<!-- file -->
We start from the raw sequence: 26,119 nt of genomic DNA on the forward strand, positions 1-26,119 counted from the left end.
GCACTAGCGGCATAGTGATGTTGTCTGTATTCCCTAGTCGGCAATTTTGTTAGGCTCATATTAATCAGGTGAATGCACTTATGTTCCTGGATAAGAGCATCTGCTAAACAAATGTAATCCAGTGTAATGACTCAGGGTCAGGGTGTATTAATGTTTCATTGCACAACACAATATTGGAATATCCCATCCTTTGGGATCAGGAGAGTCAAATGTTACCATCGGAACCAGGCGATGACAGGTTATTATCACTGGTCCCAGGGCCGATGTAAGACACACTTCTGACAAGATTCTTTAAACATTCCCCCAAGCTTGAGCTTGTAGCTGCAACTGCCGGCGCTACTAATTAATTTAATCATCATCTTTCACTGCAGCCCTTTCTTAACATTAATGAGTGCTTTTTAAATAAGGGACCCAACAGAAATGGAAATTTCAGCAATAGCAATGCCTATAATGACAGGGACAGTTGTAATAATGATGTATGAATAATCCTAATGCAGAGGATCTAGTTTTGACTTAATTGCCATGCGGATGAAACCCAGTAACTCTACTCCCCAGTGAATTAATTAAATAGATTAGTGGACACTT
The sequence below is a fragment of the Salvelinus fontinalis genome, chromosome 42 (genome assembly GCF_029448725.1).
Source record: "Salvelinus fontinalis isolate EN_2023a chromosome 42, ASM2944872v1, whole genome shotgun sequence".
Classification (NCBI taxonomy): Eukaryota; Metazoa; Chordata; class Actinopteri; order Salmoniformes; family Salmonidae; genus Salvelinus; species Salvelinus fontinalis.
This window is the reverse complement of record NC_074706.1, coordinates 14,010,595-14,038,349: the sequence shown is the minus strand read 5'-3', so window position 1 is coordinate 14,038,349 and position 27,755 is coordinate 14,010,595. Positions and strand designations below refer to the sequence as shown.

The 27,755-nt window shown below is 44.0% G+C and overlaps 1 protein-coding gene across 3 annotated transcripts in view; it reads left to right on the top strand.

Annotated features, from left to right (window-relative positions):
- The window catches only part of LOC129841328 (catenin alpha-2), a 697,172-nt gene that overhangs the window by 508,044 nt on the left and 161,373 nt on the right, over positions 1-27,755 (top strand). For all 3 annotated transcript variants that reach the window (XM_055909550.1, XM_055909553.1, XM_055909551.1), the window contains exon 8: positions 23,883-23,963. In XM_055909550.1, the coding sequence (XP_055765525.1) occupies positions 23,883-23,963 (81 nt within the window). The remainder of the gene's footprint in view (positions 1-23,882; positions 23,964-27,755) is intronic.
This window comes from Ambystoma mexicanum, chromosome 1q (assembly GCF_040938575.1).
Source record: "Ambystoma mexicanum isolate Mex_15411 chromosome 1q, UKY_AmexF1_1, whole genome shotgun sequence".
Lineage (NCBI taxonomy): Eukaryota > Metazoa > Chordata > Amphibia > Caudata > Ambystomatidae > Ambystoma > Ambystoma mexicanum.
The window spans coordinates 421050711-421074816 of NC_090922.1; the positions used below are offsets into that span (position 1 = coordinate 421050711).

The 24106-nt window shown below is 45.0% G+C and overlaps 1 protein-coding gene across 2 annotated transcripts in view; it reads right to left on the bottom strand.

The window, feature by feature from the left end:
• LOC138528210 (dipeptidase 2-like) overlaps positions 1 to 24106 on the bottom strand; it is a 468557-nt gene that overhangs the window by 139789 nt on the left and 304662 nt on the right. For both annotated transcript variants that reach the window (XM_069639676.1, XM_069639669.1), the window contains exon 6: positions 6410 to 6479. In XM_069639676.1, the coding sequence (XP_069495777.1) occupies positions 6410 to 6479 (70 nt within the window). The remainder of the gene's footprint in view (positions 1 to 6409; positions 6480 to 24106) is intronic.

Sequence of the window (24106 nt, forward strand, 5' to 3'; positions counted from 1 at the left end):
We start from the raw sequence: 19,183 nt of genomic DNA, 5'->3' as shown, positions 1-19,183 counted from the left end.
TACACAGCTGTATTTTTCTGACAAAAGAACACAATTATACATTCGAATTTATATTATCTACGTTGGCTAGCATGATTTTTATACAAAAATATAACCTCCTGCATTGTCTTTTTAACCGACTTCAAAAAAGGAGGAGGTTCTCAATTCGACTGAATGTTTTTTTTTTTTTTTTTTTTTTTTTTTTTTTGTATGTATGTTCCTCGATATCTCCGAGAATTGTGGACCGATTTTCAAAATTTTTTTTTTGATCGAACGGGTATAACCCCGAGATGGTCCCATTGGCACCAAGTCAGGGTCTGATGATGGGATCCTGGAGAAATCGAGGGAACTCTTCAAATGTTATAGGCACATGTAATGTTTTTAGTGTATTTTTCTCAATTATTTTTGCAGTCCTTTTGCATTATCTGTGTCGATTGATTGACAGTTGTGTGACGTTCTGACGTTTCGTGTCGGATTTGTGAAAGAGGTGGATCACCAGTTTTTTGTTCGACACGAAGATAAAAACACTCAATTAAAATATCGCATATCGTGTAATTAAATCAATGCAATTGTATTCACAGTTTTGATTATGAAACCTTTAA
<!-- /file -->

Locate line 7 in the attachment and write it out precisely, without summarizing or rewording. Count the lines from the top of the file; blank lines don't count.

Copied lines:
The 27,755-nt window shown below is 44.0% G+C and overlaps 1 protein-coding gene across 3 annotated transcripts in view; it reads left to right on the top strand.